# Stray/Parasitic Capacitance - Impacts phase velocity?

Strides
Hey everyone,

I'm trying to measure the stray capacitance in a circuit comprised of an rf signal generator, an oscilloscope, a coaxial cable (short-circuited) and some capacitors. I measured the resonant frequencies of the coaxil cable for varying values of capacity (0pF to 850pF) between 4MHz and 100MHz. I then used the following equation to plot X vs capacity and find the corresponding characteristic impedance and stray capacitance:

$$X = ZC_{x} + ZC_{s}$$

Where X is:

$$X = 1/(2πf tan(2πfl/v_p))$$

(I was only given the function for X, so not entirely sure what it describes, I'll be grateful to anyone who is able to offer some insight or background theory)

l = length of test cable, 2m
f = frequency
v = phase velocity

Results from graph:

Z = 55.167
Cs = 29.5pF

Does this value seem sensible for the given frequency/capacitance range?

I then calculated the phase velocity of the coaxil cable to be around 1.94*10^(-8), and that the stray capacitance increases the phase velocity by around a mere 7m/s. Again is this expected for the given range?

Thanks for all the help, in advance.

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Mentor
Can you upload a picture of your setup, and a schematic diagram?

29pF is a little high for parasitic capacitance, but it's hard to say without understanding your setup better.

Strides
At the moment, all I've got is a simple diagram, I hope that suffices.

#### Attachments

• Setup diagram.jpg
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Mentor
And you want to measure which parasitic capacitance? On the far side of the resistor where the cable is (minus the expected cable capacitance)? What is the capacitance of your 'scope probes?

Strides
The scope probes are just coaxil cables connected to the oscilloscope, which should be around 50Ω & 90pF per meter. With a length of a couple cm, I assume roughly 2pF per channel?

I was hoping to measure any parasitic capacitance which may effect the phase velocity. I was only given the above equation in the experiment to measure it by, so I'm unsure of primarily where that would be based in the circuit. I would be grateful for any explanation that you're willing to give regarding that.

Gold Member
X=ZCx+ZCsX=ZCx+ZCs​
That would apply for a series stray C. For parallel C, you would need the Admittance equivalent.

Strides
I've been specifically told to use the equation above for the serial stray capacitance, so I assume that in this experiment the parallel stray capacitance that you've mentioned must be taken as negligible.

Strides
I mainly just want to know, if the increase in the phase velocity for the given stray capacitance is an acceptable value for the given range of frequency?

Gold Member
I've been specifically told to use the equation above for the serial stray capacitance, so I assume that in this experiment the parallel stray capacitance that you've mentioned must be taken as negligible.
The C's in your diagram are in parallel. I wonder what serial capacitance is suggested - a capacitative coupling perhaps. In any case that is not mentioned on the diagram. Perhaps you should check or ask for advice from the guy who set the question?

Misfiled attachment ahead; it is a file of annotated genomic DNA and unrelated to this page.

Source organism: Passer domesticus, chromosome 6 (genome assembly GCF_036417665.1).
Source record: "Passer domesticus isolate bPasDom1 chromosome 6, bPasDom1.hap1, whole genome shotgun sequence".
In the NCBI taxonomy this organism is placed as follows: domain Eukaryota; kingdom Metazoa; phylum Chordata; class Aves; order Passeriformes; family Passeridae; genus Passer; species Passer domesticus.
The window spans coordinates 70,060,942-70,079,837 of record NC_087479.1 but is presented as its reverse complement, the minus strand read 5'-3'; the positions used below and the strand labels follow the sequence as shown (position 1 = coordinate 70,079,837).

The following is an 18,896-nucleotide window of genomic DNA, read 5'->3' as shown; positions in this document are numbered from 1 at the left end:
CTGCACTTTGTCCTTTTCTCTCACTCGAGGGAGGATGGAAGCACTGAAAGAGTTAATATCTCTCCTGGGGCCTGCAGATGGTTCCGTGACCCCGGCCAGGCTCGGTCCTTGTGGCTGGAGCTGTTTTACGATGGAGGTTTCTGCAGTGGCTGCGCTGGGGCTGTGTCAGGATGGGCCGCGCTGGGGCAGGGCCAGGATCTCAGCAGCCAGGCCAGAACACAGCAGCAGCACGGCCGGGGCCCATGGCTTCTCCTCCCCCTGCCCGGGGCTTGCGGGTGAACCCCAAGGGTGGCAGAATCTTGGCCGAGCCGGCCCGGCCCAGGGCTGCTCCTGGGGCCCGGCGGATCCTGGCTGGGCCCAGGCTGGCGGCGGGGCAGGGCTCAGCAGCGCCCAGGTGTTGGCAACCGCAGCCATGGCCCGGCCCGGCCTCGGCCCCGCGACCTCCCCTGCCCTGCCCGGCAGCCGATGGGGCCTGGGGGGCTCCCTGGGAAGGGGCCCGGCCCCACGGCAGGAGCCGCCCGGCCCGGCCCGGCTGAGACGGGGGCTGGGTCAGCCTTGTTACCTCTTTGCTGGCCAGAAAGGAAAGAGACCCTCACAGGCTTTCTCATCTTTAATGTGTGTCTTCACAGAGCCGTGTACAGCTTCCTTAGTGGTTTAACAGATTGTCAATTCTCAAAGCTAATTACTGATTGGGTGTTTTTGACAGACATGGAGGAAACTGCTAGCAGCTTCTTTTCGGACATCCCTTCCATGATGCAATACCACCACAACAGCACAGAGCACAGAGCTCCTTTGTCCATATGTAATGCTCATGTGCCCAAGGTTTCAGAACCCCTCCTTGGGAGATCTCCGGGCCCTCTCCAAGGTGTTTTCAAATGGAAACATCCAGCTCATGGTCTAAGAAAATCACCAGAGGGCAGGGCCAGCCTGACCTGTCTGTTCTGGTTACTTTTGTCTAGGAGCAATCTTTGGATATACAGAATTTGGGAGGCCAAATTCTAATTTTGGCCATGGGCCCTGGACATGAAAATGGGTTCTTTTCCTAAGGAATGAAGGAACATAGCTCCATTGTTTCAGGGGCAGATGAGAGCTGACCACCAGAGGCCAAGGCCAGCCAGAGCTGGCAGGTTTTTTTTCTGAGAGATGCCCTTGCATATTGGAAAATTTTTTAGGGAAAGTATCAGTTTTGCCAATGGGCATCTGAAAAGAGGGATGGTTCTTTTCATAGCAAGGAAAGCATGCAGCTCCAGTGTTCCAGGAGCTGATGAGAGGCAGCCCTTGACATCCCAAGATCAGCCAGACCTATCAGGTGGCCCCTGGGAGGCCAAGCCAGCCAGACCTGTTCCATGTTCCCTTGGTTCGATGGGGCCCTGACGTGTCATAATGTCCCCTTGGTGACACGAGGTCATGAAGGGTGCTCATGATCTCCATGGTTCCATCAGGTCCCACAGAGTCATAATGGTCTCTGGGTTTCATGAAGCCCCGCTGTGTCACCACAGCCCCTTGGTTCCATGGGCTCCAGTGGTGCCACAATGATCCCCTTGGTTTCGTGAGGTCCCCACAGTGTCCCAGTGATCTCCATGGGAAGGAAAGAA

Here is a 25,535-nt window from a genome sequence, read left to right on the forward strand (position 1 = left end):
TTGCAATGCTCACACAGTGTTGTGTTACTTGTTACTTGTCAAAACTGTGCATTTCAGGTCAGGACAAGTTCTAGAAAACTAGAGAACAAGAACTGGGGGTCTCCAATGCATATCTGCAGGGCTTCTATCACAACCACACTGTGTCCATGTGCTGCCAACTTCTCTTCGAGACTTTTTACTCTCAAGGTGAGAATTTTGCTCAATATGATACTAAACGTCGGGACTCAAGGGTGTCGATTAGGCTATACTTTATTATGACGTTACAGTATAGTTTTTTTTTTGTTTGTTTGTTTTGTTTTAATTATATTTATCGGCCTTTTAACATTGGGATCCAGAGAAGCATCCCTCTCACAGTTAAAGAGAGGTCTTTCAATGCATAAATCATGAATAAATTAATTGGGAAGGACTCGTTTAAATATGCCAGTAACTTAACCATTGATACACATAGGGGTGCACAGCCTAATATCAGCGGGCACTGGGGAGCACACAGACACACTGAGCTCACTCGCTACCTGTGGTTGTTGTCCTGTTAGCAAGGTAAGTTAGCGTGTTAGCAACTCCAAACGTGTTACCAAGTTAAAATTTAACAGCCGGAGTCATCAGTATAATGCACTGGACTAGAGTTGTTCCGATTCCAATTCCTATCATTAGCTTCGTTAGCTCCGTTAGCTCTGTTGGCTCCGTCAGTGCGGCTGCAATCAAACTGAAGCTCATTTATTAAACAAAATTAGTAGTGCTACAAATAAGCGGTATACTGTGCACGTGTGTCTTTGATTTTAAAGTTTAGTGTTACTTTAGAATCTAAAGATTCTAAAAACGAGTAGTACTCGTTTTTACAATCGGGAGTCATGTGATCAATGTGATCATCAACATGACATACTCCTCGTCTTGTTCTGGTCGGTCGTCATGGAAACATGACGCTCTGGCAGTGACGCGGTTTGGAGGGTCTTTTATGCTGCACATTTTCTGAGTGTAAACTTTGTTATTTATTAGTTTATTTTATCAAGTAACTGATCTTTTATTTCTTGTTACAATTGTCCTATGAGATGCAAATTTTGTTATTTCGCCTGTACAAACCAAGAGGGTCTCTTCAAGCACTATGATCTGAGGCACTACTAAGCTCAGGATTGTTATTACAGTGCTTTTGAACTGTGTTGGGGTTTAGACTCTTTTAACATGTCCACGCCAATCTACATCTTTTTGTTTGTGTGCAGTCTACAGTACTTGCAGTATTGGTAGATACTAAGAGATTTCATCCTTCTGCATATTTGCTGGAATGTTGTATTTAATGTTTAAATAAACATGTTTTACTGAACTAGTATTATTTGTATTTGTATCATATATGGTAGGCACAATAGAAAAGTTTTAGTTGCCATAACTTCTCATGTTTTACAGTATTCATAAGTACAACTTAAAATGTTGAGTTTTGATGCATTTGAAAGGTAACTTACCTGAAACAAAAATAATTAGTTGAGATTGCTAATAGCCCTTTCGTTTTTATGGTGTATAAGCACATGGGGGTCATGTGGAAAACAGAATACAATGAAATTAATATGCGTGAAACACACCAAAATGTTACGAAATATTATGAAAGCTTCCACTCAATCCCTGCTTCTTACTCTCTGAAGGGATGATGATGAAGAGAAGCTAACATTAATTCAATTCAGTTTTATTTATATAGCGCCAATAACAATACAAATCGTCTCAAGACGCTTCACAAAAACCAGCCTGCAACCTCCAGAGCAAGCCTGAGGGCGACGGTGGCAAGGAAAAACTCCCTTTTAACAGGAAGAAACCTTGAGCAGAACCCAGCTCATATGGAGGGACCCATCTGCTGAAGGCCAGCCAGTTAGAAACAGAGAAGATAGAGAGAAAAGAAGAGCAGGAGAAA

I'm not sure of the context of the question. Are you finding the phase velocity from the electrical length of the transmission line and the Impedance? The additional (parallel) C 's will modify the electrical length.
I don't imagine you would be using a Smith Chart to solve the problem these days but the graphical method is great for getting to understand what is going on.

Strides
Here's the lab guide that I've been using, the question for stray capacitance is at 7.4. I've already found the phase velocity from the length of the transmission line without taking the stray capacitance into consideration.

#### Attachments

• RF_Lines.pdf
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Gold Member
Here's the lab guide that I've been using, the question for stray capacitance is at 7.4. I've already found the phase velocity from the length of the transmission line without taking the stray capacitance into consideration.
OK. Now I have read the instruction sheet, I am a bit clearer. The circuit diagram is a bit sloppy. Why is the signal source ground not shown and what is its source resistance? Is that series R high - making a current source? It enables you to detect when there's a resonance, using your two scope probes.
To answer your question about the "χ". That is just a substitution to get rid of that mess of symbols in (20). That's a typical 'book work' trick which saves writing and shows the pattern of things - and just manages to confuse people like you and me! But it is worth getting used to that sort of thing.
As a reality check, you have 2m of coax, which will be about equivalent to 1.5m of freespace. That would resonate for a signal of 6m λ in free space ( = around 20MHz Edit.Sorry =50MHz ) with no parasitics. Is that something like what you found? What does your graph look like?
The parasitic C that you inferred (30pF) may be right for a cheapo probe arrangement. How 'lively' was your system? By that I mean how much did things change if you put your hands on the probes? Normally, for a reliable measurement, the setup in the box in the diagram would involve the probes being held in a connector with a good ground. I could believe the answer you got but, like Berkeman, I would need a bit more information about the details.
I've been specifically told to use the equation above for the serial stray capacitance,
The suffix "s" stands for "stray" and not, I think for 'series'. All the capacitances are basically in parallel with the measurement end of the line.

I am not sure that saying the added C increases the Phase Velocity is right. It just alters the calculated value (as stated in 7.4); it's an added measurement error.

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